Recovery & Growth Series: Farming’s Future

Feeding everyone on the planet without harming the environment is a big concern. It’s a challenge to provide enough food for the growing population in a way that is sustainable, affordable, and eco-friendly. According to a report Agriculture 4. , released by the World Government Summit in 2018, we’ll need to produce 70% more food by 2050 to meet the needs of the world’s population. Surprisingly, agriculture only makes up 3% of the global GDP now, compared to a third of its contribution in the past. Sadly, around 800 million people around the world suffer from hunger today [1].

The future of farming is all about making big changes, and the great thing is, we can actually make those changes happen, thanks to the progress in technology.

So how can we use new technology to feed a growing population? It was the main topic discussed during the fourth installment of the “Recovery & Growth” event series titled “The Future of Farming”, organized by ASB’s Career Development Office.

The hot seat featured a panel of distinguished guest speakers, with Chee Hoe Chor, MBA Candidate, Class of 2022, serving as the moderator. The lineup of speakers included:

  1. Mr Ezri Sham, Director of Malaysia’s Ministry of Agriculture and Food Industries’ Young Agropreneur unit. He was previously the Minister Counsellor for Agriculture at Malaysia’s Embassy in Bangkok. His current project involves the development of young entrepreneurs in Malaysia through various financing and training programs, and one of the remarkable achievements in 2020 includes a 65% increase in youth agricultural participation.
  2. Dr. Harikrishna Kulaveerasingam (Dr. Hari), the Sime Darby Plantation’s chief research and development officer. His role is to oversee the company’s global R&D operations across the entire palm oil value chain, including plant breeding, agronomy, and precision agriculture. oss the palm oil value chain, including plant breeding and precision agriculture.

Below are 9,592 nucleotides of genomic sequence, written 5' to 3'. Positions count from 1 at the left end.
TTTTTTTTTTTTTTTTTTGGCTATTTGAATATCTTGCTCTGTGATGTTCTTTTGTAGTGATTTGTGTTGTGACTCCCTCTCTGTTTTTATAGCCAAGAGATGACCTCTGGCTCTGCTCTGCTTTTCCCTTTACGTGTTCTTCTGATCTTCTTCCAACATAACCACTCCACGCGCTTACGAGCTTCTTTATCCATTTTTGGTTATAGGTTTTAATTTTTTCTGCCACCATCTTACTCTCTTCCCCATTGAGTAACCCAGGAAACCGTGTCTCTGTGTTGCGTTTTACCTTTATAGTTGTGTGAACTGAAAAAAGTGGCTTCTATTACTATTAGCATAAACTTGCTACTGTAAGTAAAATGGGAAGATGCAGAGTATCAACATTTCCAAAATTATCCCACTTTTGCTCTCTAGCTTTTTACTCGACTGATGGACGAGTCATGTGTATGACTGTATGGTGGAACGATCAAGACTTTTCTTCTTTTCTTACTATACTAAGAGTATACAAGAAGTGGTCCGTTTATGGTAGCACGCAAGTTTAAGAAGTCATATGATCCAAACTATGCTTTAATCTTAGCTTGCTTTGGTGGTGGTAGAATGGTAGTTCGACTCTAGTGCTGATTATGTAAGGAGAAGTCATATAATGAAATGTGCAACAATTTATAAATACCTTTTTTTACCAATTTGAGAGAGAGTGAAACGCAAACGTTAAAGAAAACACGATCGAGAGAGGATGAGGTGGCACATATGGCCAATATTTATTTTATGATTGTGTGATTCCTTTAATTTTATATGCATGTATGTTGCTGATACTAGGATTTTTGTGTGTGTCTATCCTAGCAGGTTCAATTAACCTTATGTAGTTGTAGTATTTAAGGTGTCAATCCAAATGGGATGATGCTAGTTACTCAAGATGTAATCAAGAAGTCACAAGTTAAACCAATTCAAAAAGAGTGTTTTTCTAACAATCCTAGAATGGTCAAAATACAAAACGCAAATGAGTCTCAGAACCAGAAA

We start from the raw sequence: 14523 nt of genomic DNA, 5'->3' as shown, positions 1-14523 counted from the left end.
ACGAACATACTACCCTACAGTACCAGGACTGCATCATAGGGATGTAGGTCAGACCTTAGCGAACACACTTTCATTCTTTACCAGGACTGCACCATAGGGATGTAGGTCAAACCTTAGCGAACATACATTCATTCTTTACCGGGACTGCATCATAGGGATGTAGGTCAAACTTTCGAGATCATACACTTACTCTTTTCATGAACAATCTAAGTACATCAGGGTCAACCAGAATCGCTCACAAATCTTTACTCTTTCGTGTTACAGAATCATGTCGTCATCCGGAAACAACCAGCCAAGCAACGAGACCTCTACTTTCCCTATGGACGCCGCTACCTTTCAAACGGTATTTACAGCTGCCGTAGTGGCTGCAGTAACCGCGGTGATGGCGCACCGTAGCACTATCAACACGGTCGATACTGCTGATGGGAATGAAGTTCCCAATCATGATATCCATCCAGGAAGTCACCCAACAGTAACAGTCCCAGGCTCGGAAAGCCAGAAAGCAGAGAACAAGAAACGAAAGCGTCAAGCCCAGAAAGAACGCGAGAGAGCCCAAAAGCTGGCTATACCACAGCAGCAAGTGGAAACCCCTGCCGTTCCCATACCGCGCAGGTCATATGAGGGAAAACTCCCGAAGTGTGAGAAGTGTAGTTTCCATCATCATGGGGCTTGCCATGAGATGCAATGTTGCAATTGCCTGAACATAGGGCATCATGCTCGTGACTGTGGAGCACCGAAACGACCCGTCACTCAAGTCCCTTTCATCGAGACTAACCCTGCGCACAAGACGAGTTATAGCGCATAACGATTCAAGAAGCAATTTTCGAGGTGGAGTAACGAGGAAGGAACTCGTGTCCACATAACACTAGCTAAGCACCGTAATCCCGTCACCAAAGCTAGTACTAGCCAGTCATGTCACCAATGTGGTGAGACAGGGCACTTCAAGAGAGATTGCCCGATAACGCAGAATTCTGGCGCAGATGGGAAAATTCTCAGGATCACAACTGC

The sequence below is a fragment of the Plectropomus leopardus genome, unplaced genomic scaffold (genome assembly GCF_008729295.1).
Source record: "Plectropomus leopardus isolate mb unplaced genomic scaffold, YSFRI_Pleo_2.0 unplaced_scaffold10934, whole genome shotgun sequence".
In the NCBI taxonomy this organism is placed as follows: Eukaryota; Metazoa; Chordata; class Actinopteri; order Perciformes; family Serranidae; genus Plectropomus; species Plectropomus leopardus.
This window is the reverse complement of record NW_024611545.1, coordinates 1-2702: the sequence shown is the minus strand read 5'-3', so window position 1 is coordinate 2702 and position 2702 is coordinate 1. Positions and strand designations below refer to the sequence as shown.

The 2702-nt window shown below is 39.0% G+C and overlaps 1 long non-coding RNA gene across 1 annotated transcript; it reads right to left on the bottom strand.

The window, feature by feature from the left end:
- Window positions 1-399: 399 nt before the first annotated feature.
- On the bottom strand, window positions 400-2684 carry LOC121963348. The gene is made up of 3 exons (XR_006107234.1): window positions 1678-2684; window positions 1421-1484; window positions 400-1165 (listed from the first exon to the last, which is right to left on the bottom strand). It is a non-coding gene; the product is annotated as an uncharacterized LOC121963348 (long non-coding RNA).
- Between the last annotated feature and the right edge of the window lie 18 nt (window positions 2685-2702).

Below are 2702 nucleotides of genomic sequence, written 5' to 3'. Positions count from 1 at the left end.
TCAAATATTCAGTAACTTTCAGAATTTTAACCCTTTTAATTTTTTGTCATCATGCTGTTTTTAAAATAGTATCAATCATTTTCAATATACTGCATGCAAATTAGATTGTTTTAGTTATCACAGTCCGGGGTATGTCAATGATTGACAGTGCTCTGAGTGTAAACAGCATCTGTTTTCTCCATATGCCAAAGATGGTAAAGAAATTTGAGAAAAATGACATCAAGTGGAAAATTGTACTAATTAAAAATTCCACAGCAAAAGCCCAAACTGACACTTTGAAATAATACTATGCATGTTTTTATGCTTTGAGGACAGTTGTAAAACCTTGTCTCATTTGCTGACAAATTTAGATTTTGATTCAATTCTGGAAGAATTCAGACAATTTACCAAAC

3. Dr. Suraya Abdul Rashid (Dr. Suraya) is a Professor at the University of Putra Malaysia who teaches chemical engineering core subjects. She is the creator of a nanotech product that boosts photosynthesis in vulnerable plants and has won numerous awards for her nanotechnology inventions.

Key Insights from the Discussion:

1. Technology’s Role in Transforming Agriculture:

Sime Darby Plantation’s use of technology in agriculture:

    • Geographic Information System (GIS) technology: Sime Darby plantations regularly use GIS technology and satellite imaging to monitor their condition using GIS coordinates. This can be used to locate areas that are prone to flooding. Similar technology is used on a large scale to calculate an exact palm count in order to maximize the amount of fertilizer applied to each field.
    • Sensors: Sensors are used as a tool in plant breeding trials to monitor the growth of plant materials that use less fertilizer, grow in dry conditions, and are not affected by a lack of rainfall.

Use of technology by the Ministry of Agriculture and Food Industries

    • Training: Through the provision of short courses, the Ministry introduces farmers to new technologies such as IOT and big data. Through its affiliated colleges, such as the National Fishery College, it also promotes education in the use of technology and modern machinery.